A.M.D.'s deal for ATI, worth $4.2 billion in cash and $1.2 billion in stock, will expand A.M.D.'s business into graphic chipsets used in high-end PC's for playing video games and in workstations used in design work or to create video games and movie animation as well as chipsets for cellphones and handheld devices.
A chipset connects a computer system's processor to its memory and other parts, facilitating the flow of data among components.
"ATI shares our passion and complements our strengths: technology leadership and customer centric innovation," said AMD Chairman and CEO Hector Ruiz. "Bringing these two great companies together will allow us to transcend what we have accomplished as individual businesses and reinvent our industry as the technology leader and partner of choice. We believe AMD and ATI will drive growth and innovation for the entire industry, enabling our partners to create differentiated solutions and empowering our customers to choose what is best for them."
In 2008 and beyond, AMD aims to move beyond current technological configurations to transform processing technologies, with silicon-specific platforms that integrate microprocessors and graphics processors to address the growing need for general-purpose, media-centric, data-centric and graphic-centric performance.
AMD's current executive team will be complemented by the addition of ATI President and CEO Dave Orton. Orton will serve as an executive vice president of the ATI business division, reporting to the AMD Office of the CEO, comprised of Chairman and CEO Hector Ruiz and President and Chief Operating Officer Dirk Meyer. In addition, under the terms of the acquisition agreement, two ATI directors will join AMD's board of directors upon closing of the transaction.
"The deal puts A.M.D. on more equal footing with Intel," said Samir Bhavnani, director of research at Current Analysis, a market research firm in San Diego."It completes the puzzle for A.M.D."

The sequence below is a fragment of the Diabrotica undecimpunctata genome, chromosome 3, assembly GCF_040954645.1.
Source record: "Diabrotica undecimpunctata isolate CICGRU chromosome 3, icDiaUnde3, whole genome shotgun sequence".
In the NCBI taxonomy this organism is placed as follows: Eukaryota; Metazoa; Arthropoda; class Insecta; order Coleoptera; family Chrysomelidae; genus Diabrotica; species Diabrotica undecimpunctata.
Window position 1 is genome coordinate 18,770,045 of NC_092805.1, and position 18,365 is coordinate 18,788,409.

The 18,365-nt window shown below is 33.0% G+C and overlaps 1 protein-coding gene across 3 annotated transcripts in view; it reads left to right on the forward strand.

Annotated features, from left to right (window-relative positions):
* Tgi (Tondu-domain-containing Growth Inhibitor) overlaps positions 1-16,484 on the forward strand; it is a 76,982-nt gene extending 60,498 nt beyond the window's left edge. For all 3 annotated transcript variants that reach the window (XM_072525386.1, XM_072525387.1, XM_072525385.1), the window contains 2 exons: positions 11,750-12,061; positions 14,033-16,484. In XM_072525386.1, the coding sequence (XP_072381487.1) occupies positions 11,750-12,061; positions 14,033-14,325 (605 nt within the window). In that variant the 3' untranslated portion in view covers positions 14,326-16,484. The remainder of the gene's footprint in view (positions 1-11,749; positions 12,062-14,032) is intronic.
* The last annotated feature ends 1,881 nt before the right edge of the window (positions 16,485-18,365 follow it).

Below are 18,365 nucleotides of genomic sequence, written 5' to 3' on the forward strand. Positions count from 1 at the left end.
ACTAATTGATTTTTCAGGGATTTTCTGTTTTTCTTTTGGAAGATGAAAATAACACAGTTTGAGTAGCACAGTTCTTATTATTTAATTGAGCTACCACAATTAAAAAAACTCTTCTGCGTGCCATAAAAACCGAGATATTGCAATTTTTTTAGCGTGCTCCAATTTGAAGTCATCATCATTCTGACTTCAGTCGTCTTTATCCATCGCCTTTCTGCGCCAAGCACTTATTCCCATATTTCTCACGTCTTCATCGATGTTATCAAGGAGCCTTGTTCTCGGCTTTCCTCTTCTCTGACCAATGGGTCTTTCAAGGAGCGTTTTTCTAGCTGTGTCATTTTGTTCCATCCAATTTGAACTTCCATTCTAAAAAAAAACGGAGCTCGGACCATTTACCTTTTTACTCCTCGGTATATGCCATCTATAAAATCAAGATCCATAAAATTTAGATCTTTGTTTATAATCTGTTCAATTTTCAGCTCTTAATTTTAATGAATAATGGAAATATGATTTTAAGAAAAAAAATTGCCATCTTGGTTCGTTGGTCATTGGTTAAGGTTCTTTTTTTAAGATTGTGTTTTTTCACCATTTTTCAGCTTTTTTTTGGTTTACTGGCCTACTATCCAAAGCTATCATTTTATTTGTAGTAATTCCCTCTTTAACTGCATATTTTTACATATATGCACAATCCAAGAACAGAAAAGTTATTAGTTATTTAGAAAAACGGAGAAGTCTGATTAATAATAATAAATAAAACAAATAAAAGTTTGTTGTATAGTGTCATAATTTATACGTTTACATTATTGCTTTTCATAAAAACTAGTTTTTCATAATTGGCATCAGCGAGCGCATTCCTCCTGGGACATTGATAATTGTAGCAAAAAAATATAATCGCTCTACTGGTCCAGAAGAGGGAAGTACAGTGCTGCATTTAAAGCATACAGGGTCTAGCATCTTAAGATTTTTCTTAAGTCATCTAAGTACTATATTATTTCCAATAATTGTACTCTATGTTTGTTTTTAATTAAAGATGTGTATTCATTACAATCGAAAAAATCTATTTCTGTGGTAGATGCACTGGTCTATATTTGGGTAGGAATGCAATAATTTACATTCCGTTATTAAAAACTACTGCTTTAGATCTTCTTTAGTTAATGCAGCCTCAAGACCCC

He said the deal was important because it took A.M.D. beyond PC's and gave it greater strength for the cellphone and handheld markets.
The deal is not without challenges. While both companies have reported strong earnings growth over the past year, overall growth of PC sales is slowing, particularly in the high end of the market, where the graphics chips are important components.
The slowdown also means the price competition with Intel for the core processors at the low end of the market has increased. Lower prices mean that A.M.D. makes less money per processor.
The ability to sell graphics chipsets along with a processor could help improve A.M.D.'s overall gross profit margins, which fell in the latest quarter to 56.8 percent from 58.5 percent in the prior quarter.
ATI is a major player in a number of promising technologies that will grow as the electronics industry shifts away from the dominance of PC's to new forms of television, enhanced set-top boxes as well as handheld videoplayers. For instance, ATI makes chips that enable integrated digital televisions, which get digital broadcast over the airwaves. The company also makes image processors that are used to display video on cellphones or mobile handheld game machines.
In its third quarter, ended May 31, ATI reported that revenue from the consumer side of its business grew 120 percent year-over-year due to strength in the handhelds market. Shipments of chips for the digital television market more than doubled. By contrast, its revenue from chips used in PC's increased only 8.5 percent from the year earlier quarter.
Philips Semiconductors was ranked as the world's eighth largest semiconductor maker in 2005 by iSuppli, a market research firm. With revenue of $5.7 billion, it claimed 2.4 percent of the overall semiconductor market. A.M.D. was ranked slightly behind it. ATI was ranked as No. 25 with almost $2 billion in revenue and a market share of 0.8 percent, iSuppli said.